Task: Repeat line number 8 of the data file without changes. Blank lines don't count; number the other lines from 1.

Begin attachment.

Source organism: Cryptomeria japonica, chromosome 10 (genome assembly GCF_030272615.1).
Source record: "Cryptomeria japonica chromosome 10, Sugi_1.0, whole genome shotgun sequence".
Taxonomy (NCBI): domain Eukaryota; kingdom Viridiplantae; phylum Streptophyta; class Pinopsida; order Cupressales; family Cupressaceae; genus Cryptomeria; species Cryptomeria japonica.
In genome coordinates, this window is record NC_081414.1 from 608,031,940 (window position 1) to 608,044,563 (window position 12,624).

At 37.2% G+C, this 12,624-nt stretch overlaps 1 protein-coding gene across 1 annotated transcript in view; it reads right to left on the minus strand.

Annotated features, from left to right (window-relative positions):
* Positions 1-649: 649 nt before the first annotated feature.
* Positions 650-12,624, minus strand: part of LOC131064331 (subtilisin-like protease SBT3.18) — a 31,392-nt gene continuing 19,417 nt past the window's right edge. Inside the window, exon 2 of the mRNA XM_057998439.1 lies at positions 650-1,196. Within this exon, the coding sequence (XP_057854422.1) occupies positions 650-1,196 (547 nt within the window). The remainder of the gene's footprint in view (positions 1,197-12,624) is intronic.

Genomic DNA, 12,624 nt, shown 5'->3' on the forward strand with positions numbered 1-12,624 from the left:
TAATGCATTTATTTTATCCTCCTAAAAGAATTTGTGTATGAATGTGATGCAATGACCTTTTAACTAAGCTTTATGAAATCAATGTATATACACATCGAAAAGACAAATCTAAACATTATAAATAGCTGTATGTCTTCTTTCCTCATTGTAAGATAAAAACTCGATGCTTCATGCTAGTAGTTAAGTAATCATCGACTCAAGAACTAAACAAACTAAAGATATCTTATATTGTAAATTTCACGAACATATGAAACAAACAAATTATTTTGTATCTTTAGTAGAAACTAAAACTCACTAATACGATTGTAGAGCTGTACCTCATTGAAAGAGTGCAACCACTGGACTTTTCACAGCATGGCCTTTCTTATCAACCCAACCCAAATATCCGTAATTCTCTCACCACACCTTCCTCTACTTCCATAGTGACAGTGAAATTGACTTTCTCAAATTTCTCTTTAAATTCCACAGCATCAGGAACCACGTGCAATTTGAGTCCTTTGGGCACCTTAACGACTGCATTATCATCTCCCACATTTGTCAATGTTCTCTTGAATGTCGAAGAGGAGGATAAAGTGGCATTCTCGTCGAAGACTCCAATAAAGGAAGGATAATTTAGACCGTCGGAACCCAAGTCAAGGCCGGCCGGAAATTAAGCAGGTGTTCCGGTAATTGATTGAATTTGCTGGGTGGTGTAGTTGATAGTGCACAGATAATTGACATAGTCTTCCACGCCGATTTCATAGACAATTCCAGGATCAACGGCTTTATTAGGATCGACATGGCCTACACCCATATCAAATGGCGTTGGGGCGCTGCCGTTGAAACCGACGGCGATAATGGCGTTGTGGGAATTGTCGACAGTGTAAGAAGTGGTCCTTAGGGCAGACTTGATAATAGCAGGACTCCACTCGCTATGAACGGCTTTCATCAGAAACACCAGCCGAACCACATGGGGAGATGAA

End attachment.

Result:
* Positions 650-12,624, minus strand: part of LOC131064331 (subtilisin-like protease SBT3.18) — a 31,392-nt gene continuing 19,417 nt past the window's right edge. Inside the window, exon 2 of the mRNA XM_057998439.1 lies at positions 650-1,196. Within this exon, the coding sequence (XP_057854422.1) occupies positions 650-1,196 (547 nt within the window). The remainder of the gene's footprint in view (positions 1,197-12,624) is intronic.